My sermon title this morning is borrowed from Anna Carter Florence, preaching professor at Columbia Theological Seminary in Decatur, Georgia. A few years ago during the season of Lent, she says, she “started thinking in parables.” She continues:
"I don’t mean Jesus’ parables in Scripture, which I love, by the way. I mean parables that just hit me when I wasn’t looking for them and certainly wasn’t expecting them. I guess that’s appropriate, since the word parable literally means ‘thrown alongside.’ As in: now you don’t see it - boom! - now you do. One minute you’re humming along, everything’s normal, and then, without warning, you just collide with some flash of insight, and you know for sure that the kingdom of God has come near and you just saw a piece of it. You don’t know why. You don’t know how. You’re just glad you happened to be paying attention in the moment it broke."
“What if we simply assumed that parables were all around us, and our job was to walk around looking for them?” she asks. “And since parables are really sermons in miniature, what would happen… if [she] asked her [preaching] students to go somewhere unexpected, every week, and to come back with a parable they had witnessed?” They “started gathering them, and before you knew it, the gathering became a habit… and [their] parable universe, which was only supposed to be a classroom exercise, turned into a way of living and speaking, all the way to Easter.”
Well, this whole idea of “a parable universe” – a play on “parallel universe” - intrigued me, and I wondered if it might also be an interesting way for us to spend the season of Lent this year. What if we read some gospel parables each Sunday of Lent, focusing on kingdom stories Jesus told, and then – equipped with those reminders – headed back out these doors looking for additional parables wherever our week happens to take us? How might it transform the way we see the world, to use a bit of holy imagination, and play a glorified game of “I Spy” together as a church family?
Do you know the game? “I spy with my little eye something blue,” “I spy with my little eye something round?” Well, what if our particular look-out during Lent this year was for images, scenes, snapshots of the kingdom of God?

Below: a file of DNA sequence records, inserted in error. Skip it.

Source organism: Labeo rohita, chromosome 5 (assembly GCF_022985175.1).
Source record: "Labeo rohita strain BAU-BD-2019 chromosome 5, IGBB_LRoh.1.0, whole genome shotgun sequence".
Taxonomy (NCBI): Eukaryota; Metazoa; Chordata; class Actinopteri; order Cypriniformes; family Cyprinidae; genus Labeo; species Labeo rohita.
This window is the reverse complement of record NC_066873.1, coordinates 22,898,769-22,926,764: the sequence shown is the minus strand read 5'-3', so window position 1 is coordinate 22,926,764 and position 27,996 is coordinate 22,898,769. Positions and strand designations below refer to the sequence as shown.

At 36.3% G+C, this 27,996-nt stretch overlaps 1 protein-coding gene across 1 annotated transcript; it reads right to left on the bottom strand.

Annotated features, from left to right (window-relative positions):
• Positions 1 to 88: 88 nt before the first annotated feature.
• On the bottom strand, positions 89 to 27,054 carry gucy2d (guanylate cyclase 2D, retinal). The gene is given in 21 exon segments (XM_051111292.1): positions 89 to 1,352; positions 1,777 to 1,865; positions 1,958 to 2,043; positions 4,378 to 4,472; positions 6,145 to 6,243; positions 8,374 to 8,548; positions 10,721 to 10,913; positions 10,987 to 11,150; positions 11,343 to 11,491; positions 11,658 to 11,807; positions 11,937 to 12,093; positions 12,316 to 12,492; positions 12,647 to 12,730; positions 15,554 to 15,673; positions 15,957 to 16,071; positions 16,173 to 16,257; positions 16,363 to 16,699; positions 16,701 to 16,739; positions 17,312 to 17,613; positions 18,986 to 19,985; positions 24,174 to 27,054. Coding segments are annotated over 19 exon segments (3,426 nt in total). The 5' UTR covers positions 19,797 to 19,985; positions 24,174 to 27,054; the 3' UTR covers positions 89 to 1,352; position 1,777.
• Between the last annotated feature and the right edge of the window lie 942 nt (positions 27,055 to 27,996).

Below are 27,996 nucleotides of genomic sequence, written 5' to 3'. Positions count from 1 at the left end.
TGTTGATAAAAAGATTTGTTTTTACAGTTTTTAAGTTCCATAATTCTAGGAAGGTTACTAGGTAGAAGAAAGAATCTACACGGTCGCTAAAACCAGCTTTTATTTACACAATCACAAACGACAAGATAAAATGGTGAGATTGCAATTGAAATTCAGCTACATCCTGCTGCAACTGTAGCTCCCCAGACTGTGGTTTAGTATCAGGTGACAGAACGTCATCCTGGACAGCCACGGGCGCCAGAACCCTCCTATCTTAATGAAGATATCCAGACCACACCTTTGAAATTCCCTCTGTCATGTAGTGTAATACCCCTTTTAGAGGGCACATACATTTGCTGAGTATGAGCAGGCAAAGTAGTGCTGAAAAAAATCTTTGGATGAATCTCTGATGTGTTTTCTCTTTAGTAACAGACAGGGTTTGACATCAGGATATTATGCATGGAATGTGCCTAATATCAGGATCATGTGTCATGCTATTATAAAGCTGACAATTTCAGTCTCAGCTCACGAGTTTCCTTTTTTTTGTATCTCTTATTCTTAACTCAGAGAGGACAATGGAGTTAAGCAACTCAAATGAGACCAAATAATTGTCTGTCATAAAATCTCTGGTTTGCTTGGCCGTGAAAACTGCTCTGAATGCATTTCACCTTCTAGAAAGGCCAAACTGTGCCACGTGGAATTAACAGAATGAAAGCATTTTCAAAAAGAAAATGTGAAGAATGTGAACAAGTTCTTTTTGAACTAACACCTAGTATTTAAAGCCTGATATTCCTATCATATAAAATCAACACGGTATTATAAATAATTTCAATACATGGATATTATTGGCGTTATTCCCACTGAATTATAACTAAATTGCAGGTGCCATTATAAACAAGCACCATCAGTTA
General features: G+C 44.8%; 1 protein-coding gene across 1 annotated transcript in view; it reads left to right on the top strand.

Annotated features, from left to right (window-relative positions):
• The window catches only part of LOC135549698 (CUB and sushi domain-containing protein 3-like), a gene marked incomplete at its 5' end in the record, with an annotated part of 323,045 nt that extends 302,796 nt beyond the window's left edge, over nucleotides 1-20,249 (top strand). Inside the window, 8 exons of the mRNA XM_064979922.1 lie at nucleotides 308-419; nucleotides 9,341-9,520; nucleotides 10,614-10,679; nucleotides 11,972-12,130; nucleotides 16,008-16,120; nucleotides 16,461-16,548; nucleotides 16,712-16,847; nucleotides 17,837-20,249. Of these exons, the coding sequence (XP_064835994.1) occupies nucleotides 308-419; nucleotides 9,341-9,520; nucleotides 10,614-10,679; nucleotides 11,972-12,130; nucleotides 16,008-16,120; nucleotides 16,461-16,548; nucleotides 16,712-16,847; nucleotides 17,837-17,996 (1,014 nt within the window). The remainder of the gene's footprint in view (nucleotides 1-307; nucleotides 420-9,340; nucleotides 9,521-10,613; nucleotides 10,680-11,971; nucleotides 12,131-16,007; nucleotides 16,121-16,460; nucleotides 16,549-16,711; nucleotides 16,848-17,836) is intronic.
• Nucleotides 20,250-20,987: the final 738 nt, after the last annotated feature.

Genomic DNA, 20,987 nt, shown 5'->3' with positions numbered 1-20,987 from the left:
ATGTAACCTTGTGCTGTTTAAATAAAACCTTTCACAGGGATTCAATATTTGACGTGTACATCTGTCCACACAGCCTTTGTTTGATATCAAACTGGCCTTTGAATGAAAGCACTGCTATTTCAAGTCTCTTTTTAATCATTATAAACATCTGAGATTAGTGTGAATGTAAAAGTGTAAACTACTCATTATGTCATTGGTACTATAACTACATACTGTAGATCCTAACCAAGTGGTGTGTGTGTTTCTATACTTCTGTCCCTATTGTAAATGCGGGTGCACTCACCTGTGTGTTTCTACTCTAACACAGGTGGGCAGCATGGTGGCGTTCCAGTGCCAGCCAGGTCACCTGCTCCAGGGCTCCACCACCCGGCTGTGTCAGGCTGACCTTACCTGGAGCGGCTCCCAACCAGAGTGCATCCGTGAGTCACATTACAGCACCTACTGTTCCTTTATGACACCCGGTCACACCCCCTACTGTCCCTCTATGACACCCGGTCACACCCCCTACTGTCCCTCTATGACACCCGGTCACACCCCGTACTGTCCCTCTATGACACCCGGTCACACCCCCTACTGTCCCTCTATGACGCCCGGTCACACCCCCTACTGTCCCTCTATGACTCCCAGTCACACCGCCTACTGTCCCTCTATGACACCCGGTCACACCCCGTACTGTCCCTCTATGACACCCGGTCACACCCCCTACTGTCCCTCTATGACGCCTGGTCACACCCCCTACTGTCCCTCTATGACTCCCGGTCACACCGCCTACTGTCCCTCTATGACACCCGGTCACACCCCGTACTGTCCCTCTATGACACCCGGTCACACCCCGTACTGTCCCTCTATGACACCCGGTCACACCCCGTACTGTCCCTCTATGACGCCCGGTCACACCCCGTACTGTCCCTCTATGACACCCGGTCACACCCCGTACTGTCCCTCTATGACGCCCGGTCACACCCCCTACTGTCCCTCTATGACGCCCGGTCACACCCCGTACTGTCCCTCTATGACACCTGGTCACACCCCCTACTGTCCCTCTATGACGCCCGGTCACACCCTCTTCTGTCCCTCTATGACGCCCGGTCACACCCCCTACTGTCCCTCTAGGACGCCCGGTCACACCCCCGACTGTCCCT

Perhaps I should back up a bit here, to be sure we all know why we’d be looking for such things in the first place. Jesus often taught in parables, using both longer stories and simpler word pictures to convey important truths about God. This morning in a single chapter in Luke’s gospel we encountered three of these parables Jesus told, all of them in this particular subset sharing a “lost and found” theme.
The first two start out as rhetorical questions. “Which one of you, having a hundred sheep and losing one of them, does not leave the ninety-nine in the wilderness and go after the one that is lost until he finds it?... And when he comes home, he gathers his friends and neighbors, saying to them, ‘Rejoice with me, for I have found my sheep that is lost.’” (Luke 15:4-6) “Or what woman, having ten silver coins, if she loses one of them, does not light a lamp, sweep the house, and search carefully until she finds it? When she has found it, she calls together her friends and neighbors, saying ‘Rejoice with me, for I have found the coin that I had lost.’” (Luke 15:8-9) Jesus right away supplies the moral of each story. There is great joy in heaven, a giant heavenly party among the angels, over every sinner who repents.
Naturally Jesus could have conveyed the same truth another way. He could have skipped the stories and gone straight to the moral: God longs for sinners to repent. It gladdens God’s heart when we return to him. The spiritual truth is no less important in that more straightforward form. But adding those memorable visuals, of a shepherd racing around the wilderness to find a single wayward lamb, or of a woman tearing part her whole house to find a lost coin… well, you can tell Jesus was a gifted teacher, because those images really help the lesson hit home, don’t they?